I’m a little more forgiving of daddy issues depending on the story and how the author handles it. If the hero was abused, I am okay with him being against marriage if he is wrestling with overcoming that abuse. Maybe he has anger issues he hasn’t overcome. At that point, he probably SHOULDN’T get married. If the author shows me that the hero is working on these issues before he considers marriage, then I’m okay with the wait. The heros that drive me crazy are the ones that are obviously NOTHING like their fathers but still refuse to consider marriage.

    • MD says:

      I agree that “daddy issues” can be over-done. But this is a real fear. I am not like my father (I am female, for one thing), and I don’t have anger issues. Still I needed therapy to truly believe that I won’t abuse others as he did.

      In a contemporary, I would say, go get therapy. In a historical, I think this premise can be done well, if the experience of love helps the hero see himself in a new light.

      • Blythe says:

        MD, I think it’s one thing if authors are actually doing the work and showing why a character’s daddy issues are a problem – and then showing them working through the issues. My problem is when it’s all so much shorthand.

  7. CarolineAAR says:

    I agree with every single one of these.

    One I’m still on the fence about is heritable or perceived-as-heritable genetic illness (nearly always mental illness) prior to reliable birth control. On one hand, I can see a hero having legitimate concerns in historical time periods, especially if the child would be the heir to something or if the illness is particularly unpleasant for the sufferer. On the other hand, authors never seem to be able to pull an HEA out of it without a cheap save. How many times has the hero’s old family retainer revealed that the “insane” mother just had postpartum depression, or suffered from abuse by the hero’s father? Then huzzah, suddenly in the last 30 pages it’s fine to marry and boink! Ugh. It’s like the mental illness version of the magical infertility cure.

    • Mary says:

      Or the disease/mental illness was on the paternal side and it is revealed hero was not really his “father’s son” because Mom had an affair.

      • pwnn says:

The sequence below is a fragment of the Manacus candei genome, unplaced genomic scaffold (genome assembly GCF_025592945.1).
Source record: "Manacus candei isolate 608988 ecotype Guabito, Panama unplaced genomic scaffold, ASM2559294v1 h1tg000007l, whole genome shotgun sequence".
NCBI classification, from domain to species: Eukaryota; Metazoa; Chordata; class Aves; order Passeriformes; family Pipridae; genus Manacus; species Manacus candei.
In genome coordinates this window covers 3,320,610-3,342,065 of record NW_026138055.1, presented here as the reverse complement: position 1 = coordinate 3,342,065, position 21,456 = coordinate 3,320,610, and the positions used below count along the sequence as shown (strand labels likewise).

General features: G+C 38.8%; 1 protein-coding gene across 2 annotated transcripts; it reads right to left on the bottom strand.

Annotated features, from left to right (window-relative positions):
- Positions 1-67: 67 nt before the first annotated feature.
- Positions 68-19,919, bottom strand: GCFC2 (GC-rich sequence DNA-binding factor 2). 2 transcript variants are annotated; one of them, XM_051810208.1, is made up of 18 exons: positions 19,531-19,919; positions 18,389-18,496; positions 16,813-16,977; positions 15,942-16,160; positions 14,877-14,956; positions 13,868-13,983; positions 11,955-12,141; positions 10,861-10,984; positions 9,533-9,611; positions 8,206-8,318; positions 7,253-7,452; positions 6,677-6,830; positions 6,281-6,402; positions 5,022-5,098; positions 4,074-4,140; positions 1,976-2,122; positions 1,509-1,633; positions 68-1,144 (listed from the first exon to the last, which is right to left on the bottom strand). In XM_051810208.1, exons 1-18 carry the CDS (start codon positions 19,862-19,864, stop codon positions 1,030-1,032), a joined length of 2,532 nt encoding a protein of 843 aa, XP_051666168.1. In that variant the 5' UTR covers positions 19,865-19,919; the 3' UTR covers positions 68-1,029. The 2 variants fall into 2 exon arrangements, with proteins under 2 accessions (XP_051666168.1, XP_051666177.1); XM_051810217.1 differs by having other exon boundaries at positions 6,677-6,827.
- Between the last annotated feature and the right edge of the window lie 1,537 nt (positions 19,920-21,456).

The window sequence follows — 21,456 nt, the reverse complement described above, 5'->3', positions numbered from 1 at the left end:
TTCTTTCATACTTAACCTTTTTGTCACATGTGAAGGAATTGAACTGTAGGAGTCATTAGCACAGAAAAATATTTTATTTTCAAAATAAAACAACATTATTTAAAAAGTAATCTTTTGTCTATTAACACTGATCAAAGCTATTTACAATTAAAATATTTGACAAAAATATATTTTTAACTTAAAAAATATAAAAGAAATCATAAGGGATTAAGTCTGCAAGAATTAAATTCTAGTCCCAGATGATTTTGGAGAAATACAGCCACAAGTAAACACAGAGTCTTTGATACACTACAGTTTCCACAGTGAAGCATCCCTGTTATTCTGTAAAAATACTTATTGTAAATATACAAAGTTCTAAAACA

“I’m not a Brewster, I’m a son of a sea cook!” — Arsenic & Old Lace

        Now, he really had cause to rejoice. His entire family was bonkers, with the sanest member thinking he was Teddy Roosevelt. The others were murderers, even the cute little aunts.

  8. pwnn says:

    >>It’s worse than that. You were a prisoner of war, left in a pit with decaying bodies. Because of this, you can’t bear to touch anyone and people think you’re crazy. Free pass to you, Lord Ian Mackenzie. Although I might note that he proposed fairly early on anyway, brave man. <<

    Wait, this happened in more than one book? This is also happens to the hero in an Anna Campbell book. And he was left in that pit for a YEAR – I gather they just threw food in for him every week or so. For some odd reason he didn't want to be touched and was only guilted into it be a very needy heroine who's back-story while abusive and very bad did not measure up to the hero's Dante Inferno like horrors. Query – why do tortured heroes have to be sooooo tortured.

    I actually think #1 is a great reason not to get married. If I was a rich, gorgeous, powerful Duke who could take my pleasure where I wanted I wouldn't get married either! Unless I was one of those unfortunate bastards who had nothing but horrific nephews and cousins who if they became Duke would rape and pillage the land and the peasantry I was responsible for. *sniff – too much pressure*. There's no law outside Romancelandia that says some dreary opinionated governess needs to become a Duchess. :p

  9. Jonie says: